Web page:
2016 … Looking Back Within Florida

Happy 2017 everyone!

As they say … “out with the old and in with the new”… but before that, I always like to take the time to reflect upon the past year.  To me, it’s all about looking back on where I’m been (mentally and physically), lessons learned, and adventures experienced.  Those reflections serve as the framework for my goals and direction for the new year.  So, grab yourself a drink, get comfy, and take a ride through 2016 with me.  🙂_dsc1983I think that 2016 can be summed up as near and far … usual versus unusual.  Let’s begin with the “near and new”.  Sounds like a Jeopardy category, doesn’t it?  Everyone knows that I live in Florida, and have most of my life, but that doesn’t mean that experiences can’t be new.

OK, I know you’re wondering “what’s so new about sandhill cranes”?  Well, of course I love them, especially those colts, which are their babies.  They are so darned curious and adorable.  Each one has its own personality … just like us.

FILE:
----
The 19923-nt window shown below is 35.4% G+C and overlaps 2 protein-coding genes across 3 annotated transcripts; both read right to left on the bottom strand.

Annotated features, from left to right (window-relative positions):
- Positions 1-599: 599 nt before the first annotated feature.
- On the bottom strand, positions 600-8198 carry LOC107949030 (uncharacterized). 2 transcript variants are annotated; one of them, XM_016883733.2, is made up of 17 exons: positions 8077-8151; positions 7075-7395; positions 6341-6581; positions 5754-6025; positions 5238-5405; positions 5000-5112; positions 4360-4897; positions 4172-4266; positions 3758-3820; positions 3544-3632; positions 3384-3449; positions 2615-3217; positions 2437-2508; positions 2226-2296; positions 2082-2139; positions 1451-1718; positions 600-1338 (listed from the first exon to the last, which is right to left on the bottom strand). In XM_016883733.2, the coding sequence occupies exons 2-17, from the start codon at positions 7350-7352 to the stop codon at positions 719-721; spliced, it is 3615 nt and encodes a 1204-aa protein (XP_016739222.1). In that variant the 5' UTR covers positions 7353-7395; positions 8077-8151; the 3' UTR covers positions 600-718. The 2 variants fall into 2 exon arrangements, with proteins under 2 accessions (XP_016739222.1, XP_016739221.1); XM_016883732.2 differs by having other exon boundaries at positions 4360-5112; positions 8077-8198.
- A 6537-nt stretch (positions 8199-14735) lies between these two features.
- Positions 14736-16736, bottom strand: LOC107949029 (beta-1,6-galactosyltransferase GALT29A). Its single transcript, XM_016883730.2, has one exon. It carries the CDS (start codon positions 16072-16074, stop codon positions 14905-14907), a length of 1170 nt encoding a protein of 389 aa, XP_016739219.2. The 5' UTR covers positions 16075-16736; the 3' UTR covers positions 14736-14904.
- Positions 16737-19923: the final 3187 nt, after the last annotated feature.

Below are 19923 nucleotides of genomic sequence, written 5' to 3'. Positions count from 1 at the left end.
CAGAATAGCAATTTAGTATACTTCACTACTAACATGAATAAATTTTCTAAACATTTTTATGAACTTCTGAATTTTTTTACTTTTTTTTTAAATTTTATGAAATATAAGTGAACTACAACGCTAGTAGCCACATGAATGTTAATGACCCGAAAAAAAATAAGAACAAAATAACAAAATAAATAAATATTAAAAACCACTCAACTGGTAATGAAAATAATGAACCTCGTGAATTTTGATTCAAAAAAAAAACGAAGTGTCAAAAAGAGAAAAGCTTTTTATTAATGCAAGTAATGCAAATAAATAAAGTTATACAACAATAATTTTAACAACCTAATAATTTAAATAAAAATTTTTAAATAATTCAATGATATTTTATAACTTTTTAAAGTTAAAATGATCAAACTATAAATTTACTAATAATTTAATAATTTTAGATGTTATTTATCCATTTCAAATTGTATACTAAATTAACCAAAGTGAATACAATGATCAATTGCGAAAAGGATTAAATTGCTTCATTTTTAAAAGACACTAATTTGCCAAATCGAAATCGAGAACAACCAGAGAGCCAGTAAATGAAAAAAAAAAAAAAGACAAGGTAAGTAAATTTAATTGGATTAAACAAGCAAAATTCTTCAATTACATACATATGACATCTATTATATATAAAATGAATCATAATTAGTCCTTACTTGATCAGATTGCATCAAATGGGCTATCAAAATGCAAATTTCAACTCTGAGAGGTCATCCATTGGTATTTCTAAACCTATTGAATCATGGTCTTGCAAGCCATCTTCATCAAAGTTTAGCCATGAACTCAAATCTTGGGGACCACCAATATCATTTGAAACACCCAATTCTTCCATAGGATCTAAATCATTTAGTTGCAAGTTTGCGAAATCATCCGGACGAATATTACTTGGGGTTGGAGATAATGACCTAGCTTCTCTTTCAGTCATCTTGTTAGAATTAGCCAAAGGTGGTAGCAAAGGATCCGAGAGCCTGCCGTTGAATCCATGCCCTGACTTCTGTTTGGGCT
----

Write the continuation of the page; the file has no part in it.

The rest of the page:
_DSC8395While this is a typical image of the young colts being fed delicacies by their parents …_DSC0756-2…getting a shot of them precisely at the moment that one has just fallen face first into the muck is not.  To this day, when I look at this image, I find myself laughing.  Poor thing looks so indignant, while its sibling looks on.
_DSC9214-2When these colts are very young, they often can be found snuggled up into their mom or dad’s feathers for protection and warmth.  However, these two are getting big now, but that didn’t stop them from trying to snuggle in as well._DSC1807-2While I have other images from earlier years of our wood storks, I don’t think that I’ve ever captured one with the parents in courtship mode.  Don’t they look so happy?  _DSC3707For the first time in 2016, I was able to capture the courtship and nesting of the little blue herons.